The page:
New Delhi: The Narendra Modi government has warned drugmakers to strictly adhere to rules while marketing medicines and medical devices, after a report revealed glaring instances of pharma companies bribing doctors, ThePrint has learnt.
The report, published by NGO Support for Advocacy and Training to Health (SATHI), suggested that medical representatives bribe doctors with foreign trips, expensive smartphones and even women. Medical representatives have paid for “purchase of cars, international conferences, online shopping vouchers and even female companionship for doctors”, it stated.
At a review meeting on 23 December with three drugmaker associations — Indian Drug Manufacturers’ Association (IDMA), Indian Pharmaceutical Alliances (IPA) and Organisation of Pharmaceutical Producers of India (OPPI) — the government pulled them up for not complying with the Uniform Code of Pharmaceuticals Marketing Practices (UCPMP).
“Drugmakers have been warned to follow UCPMP voluntarily or else the government will be forced to make it a statutory provision under the law. This will restrict marketing practices of drugmakers and affect sales,” said a senior official in the Department of Pharmaceuticals (DoP).
The official was part of the review meeting, which was chaired by DoP Secretary P.D. Vaghela. The associations, IDMA, IPA and OPPI, represent drugmakers such as Johnson & Johnson, Bayer, Astra Zeneca, Sun Pharma, Lupin, Glenmark and Novartis.
New rules for medical devices industry
While IDMA, IPA and OPPI are responsible for reporting complaints to the National Pharmaceuticals Pricing Authority (NPPA) every quarter about marketing practices and deviations from UCPMP, not a single compliance report has been received since 2014, officials said.
“The associations told us that they haven’t found any non-compliance in the industry whereas several media reports have highlighted misuse of marketing strategies to lure doctors,” the official quoted earlier said.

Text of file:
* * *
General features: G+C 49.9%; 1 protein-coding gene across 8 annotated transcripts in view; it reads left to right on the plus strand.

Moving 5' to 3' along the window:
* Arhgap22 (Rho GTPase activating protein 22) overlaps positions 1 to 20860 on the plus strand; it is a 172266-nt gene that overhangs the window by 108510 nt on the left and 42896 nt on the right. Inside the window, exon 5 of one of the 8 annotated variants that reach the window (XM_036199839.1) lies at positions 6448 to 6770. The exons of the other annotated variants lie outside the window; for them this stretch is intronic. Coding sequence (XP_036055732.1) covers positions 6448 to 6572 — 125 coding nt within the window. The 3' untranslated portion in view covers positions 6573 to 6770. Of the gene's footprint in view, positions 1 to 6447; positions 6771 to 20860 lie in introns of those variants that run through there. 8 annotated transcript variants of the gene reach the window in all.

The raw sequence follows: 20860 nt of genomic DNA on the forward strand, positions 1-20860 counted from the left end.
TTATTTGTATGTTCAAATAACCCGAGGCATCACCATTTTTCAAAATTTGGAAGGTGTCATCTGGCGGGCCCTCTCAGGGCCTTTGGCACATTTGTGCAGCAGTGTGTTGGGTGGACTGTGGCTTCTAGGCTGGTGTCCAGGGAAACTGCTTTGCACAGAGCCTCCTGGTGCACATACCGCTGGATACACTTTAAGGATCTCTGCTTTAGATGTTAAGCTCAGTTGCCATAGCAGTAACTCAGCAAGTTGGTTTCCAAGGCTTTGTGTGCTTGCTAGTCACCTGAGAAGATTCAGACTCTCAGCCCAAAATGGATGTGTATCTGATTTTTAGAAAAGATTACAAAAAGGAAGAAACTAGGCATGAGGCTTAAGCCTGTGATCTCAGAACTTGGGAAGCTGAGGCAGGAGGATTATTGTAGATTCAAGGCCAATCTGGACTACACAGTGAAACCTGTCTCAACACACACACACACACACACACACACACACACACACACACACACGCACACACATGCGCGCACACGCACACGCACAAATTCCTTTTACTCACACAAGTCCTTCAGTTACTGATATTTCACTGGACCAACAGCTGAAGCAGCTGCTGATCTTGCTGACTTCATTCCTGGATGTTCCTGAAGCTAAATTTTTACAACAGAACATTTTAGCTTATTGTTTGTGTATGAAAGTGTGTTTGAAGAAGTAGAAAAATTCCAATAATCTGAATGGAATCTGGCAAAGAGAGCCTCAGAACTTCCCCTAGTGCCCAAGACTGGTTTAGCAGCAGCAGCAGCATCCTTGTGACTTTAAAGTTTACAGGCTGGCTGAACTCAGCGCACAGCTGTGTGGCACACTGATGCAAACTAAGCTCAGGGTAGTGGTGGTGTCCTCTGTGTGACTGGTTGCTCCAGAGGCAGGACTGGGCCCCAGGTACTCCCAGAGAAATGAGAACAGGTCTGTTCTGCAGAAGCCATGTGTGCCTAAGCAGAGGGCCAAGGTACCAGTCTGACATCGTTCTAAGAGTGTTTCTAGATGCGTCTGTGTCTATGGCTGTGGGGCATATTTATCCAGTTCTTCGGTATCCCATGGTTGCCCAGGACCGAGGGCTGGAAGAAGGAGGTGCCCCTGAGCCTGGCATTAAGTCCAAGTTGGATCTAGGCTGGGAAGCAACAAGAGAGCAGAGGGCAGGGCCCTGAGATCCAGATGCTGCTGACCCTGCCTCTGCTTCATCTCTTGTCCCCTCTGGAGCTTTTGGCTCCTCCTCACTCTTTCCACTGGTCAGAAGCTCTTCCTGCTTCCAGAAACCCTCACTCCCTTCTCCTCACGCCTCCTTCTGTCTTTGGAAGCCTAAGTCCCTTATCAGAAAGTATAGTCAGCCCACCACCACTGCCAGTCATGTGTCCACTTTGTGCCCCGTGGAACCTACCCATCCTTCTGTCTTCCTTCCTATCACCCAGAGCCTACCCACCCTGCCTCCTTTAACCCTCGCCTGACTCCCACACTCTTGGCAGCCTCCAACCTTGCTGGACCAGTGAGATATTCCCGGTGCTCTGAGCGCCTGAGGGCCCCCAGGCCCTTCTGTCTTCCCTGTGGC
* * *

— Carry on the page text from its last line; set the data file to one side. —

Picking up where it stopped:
The government has also warned drugmakers to come up with a rule to revoke manufacturing licences if any instance of unethical practice is reported. “The associations have been asked to not force the ministry to take strict actions…otherwise we will come up with a new law and revoke manufacturing licences,” the official added.
The drugmakers’ associations confirmed this.
“Industry has to come forward and ensure a better degree of voluntary compliance,” said Deepnath Roy Chowdhury, president of the Indian Drug Manufacturers Association, a lobby representing over 1,000 top domestic pharmaceutical companies.
The government may also add a separate chapter in the UCPMP for medical devices. “The devices are treated at par with drugs in terms of promotional activities. We have discussed adding another chapter on the rules for devices alone,” added the DoP official quoted above.
What is Uniform Code of Pharmaceuticals Marketing Practices
The UCPMP, released in 2014, is a voluntary code issued by the DoP and related to marketing practices for pharmaceutical companies and the medical devices industry.
It curbs gifting and sampling of products to healthcare professionals. The code states that each sample pack given to a doctor should be limited to the prescribed dosage for three patients.
The UCPMP also says “no gifts, pecuniary advantages or benefits in kind may be supplied, offered or promised to persons qualified to prescribe or supply drugs, by a pharmaceutical company or any of its agents i.e. distributors, wholesalers, retailers etc”.
Not only healthcare professionals, but no gifts should also be extended to a doctor’s family members (both immediate and extended). It also says “companies or their associations shall not extend any travel facility inside the country or outside including rail, air, ship, cruise tickets, paid vacations, etc. to healthcare professionals and their family members for vacation or for attending press conferences”.
What the SATHI report said
The report by SATHI found that “the ethics and values which were followed in the past are getting bypassed” and “often these codes are not adhered to achieve business”.
It said tactics like an inducement, emotional appeals, persuasions, serving family members, sponsorships for national and promotional and marketing practices of the international conferences, pampering pharma industry and the implementation doctors, etc are used as a norm.
“Some doctors who give huge business demand women for entertainment and these demands are met,” the study based on the responses of medical representatives (MRs) found. “Such arrangements are done by a senior level management, and MRs are not directly involved, and is reserved only for the doctors who give enormous business.”
MRs are those who pitch the products directly to the doctor.
The study also found that “in many deals involving high value offers such as installment on the purchase of a car; the company threatens the doctor of dire consequences if the targeted business is not achieved”.